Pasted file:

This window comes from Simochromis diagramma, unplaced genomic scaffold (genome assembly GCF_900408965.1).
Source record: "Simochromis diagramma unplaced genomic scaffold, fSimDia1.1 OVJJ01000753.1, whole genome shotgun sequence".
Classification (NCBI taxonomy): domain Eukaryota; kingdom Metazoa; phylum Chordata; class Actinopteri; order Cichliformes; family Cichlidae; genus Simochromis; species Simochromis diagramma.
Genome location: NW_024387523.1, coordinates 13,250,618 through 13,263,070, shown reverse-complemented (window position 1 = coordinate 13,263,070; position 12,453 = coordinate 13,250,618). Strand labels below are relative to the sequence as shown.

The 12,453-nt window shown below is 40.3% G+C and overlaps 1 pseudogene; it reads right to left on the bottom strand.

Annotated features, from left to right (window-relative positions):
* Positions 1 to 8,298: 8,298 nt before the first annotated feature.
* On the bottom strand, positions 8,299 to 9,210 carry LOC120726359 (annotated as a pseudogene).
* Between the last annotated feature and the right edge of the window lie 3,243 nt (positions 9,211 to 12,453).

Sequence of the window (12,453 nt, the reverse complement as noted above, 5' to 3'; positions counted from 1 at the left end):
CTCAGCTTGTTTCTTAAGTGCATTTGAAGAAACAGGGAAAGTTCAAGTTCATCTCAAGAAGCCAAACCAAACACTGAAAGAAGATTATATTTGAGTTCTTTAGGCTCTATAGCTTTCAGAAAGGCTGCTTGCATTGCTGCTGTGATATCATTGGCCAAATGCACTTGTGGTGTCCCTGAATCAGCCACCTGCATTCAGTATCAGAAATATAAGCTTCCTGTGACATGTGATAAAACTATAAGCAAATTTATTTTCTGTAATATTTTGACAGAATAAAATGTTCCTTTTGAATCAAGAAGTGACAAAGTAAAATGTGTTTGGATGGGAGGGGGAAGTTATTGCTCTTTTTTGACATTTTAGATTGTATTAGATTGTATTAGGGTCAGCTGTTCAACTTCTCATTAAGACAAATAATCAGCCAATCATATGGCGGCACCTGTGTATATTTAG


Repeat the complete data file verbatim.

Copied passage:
This window comes from Simochromis diagramma, unplaced genomic scaffold (genome assembly GCF_900408965.1).
Source record: "Simochromis diagramma unplaced genomic scaffold, fSimDia1.1 OVJJ01000753.1, whole genome shotgun sequence".
Classification (NCBI taxonomy): domain Eukaryota; kingdom Metazoa; phylum Chordata; class Actinopteri; order Cichliformes; family Cichlidae; genus Simochromis; species Simochromis diagramma.
Genome location: NW_024387523.1, coordinates 13,250,618 through 13,263,070, shown reverse-complemented (window position 1 = coordinate 13,263,070; position 12,453 = coordinate 13,250,618). Strand labels below are relative to the sequence as shown.

The 12,453-nt window shown below is 40.3% G+C and overlaps 1 pseudogene; it reads right to left on the bottom strand.

Annotated features, from left to right (window-relative positions):
* Positions 1 to 8,298: 8,298 nt before the first annotated feature.
* On the bottom strand, positions 8,299 to 9,210 carry LOC120726359 (annotated as a pseudogene).
* Between the last annotated feature and the right edge of the window lie 3,243 nt (positions 9,211 to 12,453).

Sequence of the window (12,453 nt, the reverse complement as noted above, 5' to 3'; positions counted from 1 at the left end):
CTCAGCTTGTTTCTTAAGTGCATTTGAAGAAACAGGGAAAGTTCAAGTTCATCTCAAGAAGCCAAACCAAACACTGAAAGAAGATTATATTTGAGTTCTTTAGGCTCTATAGCTTTCAGAAAGGCTGCTTGCATTGCTGCTGTGATATCATTGGCCAAATGCACTTGTGGTGTCCCTGAATCAGCCACCTGCATTCAGTATCAGAAATATAAGCTTCCTGTGACATGTGATAAAACTATAAGCAAATTTATTTTCTGTAATATTTTGACAGAATAAAATGTTCCTTTTGAATCAAGAAGTGACAAAGTAAAATGTGTTTGGATGGGAGGGGGAAGTTATTGCTCTTTTTTGACATTTTAGATTGTATTAGATTGTATTAGGGTCAGCTGTTCAACTTCTCATTAAGACAAATAATCAGCCAATCATATGGCGGCACCTGTGTATATTTAG